The spotted lanternfly is an invasive species from southeast Asia. This insect is a phloem feeder meaning it feeds on the fluid found in plant cells, because of this it is a threat to several agriculture crops grown in New York State including grapes. As of January, 2019 there are no known cases of an alive spotted lanternfly, adult or juvenile, found in New York. Several dead adults have been found but these are believed to be the result of hitchhiking adults landing in cars or on merchandise being moved from the quarantine zone in southern Pennsylvania to New York.
These insects are about an inch to an inch and a half long as adults and have four instar stages during which they grow from about the size of a tick to the size of a common stinkbug. Many people have mistook the 4th instar to be a stinkbug due to its body shape and size, however it is differentiated by the bright red coloring on the abdomen.
Visit the New York State Department of Environmental Conservation’s’ page on the Spotted Lanternfly here.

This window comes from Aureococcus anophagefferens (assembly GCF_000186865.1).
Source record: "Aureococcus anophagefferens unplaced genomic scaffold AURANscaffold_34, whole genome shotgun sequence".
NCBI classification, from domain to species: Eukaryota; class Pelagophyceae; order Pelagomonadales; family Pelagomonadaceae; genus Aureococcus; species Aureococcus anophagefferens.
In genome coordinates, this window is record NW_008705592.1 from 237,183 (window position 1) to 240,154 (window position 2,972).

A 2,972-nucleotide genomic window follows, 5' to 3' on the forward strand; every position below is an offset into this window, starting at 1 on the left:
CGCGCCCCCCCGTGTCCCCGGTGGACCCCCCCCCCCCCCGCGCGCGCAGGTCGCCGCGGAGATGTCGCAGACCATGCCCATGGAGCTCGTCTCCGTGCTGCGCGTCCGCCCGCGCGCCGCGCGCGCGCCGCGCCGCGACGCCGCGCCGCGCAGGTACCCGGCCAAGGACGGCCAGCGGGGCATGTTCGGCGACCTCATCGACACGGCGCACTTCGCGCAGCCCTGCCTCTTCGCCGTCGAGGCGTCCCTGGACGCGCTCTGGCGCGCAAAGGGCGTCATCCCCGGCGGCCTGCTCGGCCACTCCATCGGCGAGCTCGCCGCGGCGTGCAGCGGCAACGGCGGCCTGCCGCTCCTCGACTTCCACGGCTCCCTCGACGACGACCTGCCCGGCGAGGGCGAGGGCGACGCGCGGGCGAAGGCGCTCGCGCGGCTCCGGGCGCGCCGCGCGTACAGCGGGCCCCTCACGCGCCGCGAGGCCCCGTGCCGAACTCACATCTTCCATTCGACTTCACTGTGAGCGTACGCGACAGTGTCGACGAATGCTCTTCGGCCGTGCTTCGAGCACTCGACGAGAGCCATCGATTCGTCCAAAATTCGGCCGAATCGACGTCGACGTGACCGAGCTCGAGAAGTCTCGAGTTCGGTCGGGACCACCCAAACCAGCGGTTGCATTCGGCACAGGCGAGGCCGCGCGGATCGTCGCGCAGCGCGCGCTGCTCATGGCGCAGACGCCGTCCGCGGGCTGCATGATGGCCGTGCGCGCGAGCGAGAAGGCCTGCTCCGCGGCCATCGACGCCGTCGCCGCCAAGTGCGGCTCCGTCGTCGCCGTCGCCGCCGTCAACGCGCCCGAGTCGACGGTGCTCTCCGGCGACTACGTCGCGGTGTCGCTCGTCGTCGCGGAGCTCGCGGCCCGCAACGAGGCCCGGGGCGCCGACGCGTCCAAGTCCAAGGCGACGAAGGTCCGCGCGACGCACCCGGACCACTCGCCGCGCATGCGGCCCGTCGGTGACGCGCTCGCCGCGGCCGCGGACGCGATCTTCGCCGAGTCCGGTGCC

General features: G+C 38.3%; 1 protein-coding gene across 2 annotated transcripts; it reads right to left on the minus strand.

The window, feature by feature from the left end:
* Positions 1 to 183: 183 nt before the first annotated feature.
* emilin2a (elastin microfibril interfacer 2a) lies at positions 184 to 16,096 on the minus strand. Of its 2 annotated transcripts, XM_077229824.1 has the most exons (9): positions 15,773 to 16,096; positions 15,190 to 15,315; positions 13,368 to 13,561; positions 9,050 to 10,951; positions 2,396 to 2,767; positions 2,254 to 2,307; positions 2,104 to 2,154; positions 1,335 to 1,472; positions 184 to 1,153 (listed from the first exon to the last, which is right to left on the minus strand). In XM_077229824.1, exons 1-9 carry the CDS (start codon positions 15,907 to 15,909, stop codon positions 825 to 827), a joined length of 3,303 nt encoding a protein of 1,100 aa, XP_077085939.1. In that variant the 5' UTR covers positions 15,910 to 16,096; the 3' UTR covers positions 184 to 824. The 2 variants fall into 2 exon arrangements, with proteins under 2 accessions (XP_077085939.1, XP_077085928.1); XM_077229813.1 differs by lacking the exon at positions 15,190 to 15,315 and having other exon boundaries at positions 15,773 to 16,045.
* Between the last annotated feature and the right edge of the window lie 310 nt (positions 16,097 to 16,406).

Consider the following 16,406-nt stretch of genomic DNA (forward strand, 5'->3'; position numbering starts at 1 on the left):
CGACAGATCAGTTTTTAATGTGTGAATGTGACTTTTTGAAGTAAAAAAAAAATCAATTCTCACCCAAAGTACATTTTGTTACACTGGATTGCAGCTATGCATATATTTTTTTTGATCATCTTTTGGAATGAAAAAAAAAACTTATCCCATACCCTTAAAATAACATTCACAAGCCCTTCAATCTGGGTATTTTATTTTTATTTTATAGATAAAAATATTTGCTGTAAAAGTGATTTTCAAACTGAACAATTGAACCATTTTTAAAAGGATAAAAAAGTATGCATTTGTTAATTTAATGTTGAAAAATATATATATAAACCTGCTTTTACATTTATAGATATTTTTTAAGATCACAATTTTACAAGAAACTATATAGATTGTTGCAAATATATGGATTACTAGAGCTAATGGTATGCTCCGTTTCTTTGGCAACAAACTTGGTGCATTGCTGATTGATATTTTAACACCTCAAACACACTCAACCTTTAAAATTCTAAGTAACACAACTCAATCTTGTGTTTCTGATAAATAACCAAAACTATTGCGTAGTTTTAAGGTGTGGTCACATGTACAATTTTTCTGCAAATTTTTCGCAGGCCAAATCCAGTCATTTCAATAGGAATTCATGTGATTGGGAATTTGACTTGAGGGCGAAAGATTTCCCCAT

Adults will lay egg masses containing 30 to 60 eggs on any smooth surface from tree trunks to rusty railroad cars. These are generally attached to a surface in the Fall and covered with a protective coating that wears away. This coating aids them in handling the cold northeastern winters and acts as camouflage as it gradually turns from light gray to tan appearing similar to mud.
Spotted lanternfly (SLF) adults seem to gravitate towards Tree of Heaven for egg laying. This tree is also an invasive from Asia and would be part of the spotted lanternflies natural habitat. Since SLF has started moving into different areas, it has been observed laying eggs and feeding on over 70 different native species of plants and agriculture crops.
$358.4 million of combined annual yield from New York grape and apple growers could be affected by the spotted lanternfly. Not only will they weaken the plants themselves but as they feed they secrete honeydew which encourages the growth of diseases like sooty mold and mildew.
If you think you may have found a spotted lanternfly, one of the instars, or an egg mass please contact the DEC with the location and pictures by emailing: firstname.lastname@example.org